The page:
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John Rogers, CFA 19 October 2011 PowerPoint Presentation
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John Rogers, CFA 19 October 2011

John Rogers, CFA 19 October 2011

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John Rogers, CFA 19 October 2011

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  1. John Rogers, CFA 19 October 2011

  2. PRINCIPLES TO LIVE BY • Clients come first • Functioning capital markets depend on trust • Ethics are fundamental to market integrity • Clients demand ethical conduct from managers – not just good performance

  3. EFFECTIVE THINKING BEGINS WITH: • Becoming more conscious about your thoughts and behaviors, to increase the likelihood that you will notice and act on ethical issues before they become destructive. • Recognizing that ethical dilemmas are a normal and predictable part of most jobs. • Discussing approaches for dealing with ethical issues.

  4. THE SITUATION VS. DISPOSITIONAL • Situational influences have more to do with unethical behavior than a person’s character. • “Under the right conditions good people can be induced, seduced, and initiated to act unethically.” • Philip Zimbardo, Professor Emeritus, Stanford University 4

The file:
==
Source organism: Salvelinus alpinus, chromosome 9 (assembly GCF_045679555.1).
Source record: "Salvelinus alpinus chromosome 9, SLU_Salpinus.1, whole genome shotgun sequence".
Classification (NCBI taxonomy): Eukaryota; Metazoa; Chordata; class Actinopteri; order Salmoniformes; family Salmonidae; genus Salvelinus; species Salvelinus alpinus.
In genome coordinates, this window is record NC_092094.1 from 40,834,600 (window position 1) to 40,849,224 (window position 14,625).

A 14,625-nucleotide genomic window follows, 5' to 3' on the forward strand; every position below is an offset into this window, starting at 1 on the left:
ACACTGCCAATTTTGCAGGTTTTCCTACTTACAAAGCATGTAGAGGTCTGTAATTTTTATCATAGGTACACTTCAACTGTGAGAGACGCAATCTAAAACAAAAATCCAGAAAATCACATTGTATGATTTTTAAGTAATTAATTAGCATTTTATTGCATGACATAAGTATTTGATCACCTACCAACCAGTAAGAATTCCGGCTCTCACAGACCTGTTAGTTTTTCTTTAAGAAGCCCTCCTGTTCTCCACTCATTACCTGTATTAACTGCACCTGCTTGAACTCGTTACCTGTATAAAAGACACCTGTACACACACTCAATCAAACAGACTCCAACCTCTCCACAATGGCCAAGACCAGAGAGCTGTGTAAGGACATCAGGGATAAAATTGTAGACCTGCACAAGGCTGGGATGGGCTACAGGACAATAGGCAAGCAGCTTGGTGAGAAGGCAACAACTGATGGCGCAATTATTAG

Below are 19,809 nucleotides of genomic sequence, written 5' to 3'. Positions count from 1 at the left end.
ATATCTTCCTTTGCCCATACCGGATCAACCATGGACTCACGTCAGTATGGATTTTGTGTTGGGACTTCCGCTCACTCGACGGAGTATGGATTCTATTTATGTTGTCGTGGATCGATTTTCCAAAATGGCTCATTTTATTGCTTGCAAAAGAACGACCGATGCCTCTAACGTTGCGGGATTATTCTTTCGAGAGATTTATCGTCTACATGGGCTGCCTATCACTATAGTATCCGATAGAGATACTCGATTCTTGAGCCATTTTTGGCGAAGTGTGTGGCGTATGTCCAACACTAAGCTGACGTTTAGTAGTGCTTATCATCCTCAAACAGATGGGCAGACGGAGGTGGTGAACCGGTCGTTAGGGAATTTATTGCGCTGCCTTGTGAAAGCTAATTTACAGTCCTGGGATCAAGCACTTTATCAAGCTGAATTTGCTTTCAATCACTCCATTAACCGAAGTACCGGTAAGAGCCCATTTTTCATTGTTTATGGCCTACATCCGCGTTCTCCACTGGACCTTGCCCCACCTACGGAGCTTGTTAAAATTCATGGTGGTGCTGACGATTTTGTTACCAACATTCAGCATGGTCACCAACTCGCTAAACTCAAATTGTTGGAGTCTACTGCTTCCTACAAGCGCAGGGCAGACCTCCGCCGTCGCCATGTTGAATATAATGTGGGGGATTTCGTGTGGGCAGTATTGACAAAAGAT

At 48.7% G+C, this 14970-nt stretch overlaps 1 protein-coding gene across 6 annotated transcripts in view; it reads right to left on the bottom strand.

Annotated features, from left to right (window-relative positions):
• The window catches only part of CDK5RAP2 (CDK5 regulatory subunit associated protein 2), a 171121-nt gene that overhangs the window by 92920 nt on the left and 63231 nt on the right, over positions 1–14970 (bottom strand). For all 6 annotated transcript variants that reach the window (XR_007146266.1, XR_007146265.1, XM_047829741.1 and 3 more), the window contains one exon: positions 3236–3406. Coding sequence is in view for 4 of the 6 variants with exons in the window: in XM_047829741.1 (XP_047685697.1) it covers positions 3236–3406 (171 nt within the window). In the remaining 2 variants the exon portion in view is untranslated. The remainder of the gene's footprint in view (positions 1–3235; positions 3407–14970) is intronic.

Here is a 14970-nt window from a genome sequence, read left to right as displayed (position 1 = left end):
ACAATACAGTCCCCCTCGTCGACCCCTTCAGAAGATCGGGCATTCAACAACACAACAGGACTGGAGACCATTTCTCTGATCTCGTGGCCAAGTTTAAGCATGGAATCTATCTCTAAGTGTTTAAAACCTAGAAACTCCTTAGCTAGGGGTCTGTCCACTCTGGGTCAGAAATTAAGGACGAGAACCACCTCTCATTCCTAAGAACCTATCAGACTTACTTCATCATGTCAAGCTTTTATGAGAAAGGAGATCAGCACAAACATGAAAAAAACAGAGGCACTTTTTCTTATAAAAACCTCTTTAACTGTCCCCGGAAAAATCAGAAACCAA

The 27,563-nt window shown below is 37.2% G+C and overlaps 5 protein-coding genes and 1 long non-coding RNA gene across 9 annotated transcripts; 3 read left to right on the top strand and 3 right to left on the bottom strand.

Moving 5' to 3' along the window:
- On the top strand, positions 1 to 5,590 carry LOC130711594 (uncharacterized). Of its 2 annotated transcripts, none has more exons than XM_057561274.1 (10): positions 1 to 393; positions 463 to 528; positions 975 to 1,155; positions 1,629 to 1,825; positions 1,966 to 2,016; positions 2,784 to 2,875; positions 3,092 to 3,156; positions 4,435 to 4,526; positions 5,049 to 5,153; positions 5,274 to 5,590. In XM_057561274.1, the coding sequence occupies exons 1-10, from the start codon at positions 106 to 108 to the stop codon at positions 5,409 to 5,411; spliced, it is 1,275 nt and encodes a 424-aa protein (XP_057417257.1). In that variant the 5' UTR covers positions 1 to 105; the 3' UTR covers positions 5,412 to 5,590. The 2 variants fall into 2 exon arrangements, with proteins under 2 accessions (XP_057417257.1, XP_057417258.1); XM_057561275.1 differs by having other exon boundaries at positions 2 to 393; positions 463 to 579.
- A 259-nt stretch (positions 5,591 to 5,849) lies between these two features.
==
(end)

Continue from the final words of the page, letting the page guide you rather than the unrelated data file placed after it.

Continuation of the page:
5. Behavioral Finance & Ethical Decision Making • Both focus on cognitive biases that can influence our ability to make rational and ethical decisions. • Behavioral Finance: representativeness, anchoring, loss aversion. • Ethical Decision Making: obedience to authority, conformity, incrementalism, group think, overconfidence

  6. OBEDIENCE TO AUTHORITY • We are less likely to take part in unethical actions on our own than when requested by a supervisor. • We want to please authority • this may lead us to carry out instructions without thinking about the ethical implications • Supervisors rarely directly ask us to perform unethical activities, instead they infer it based on incentives. • Rationalizations: • “I want to be a team player, I want to be loyal.” • “I was just following orders.”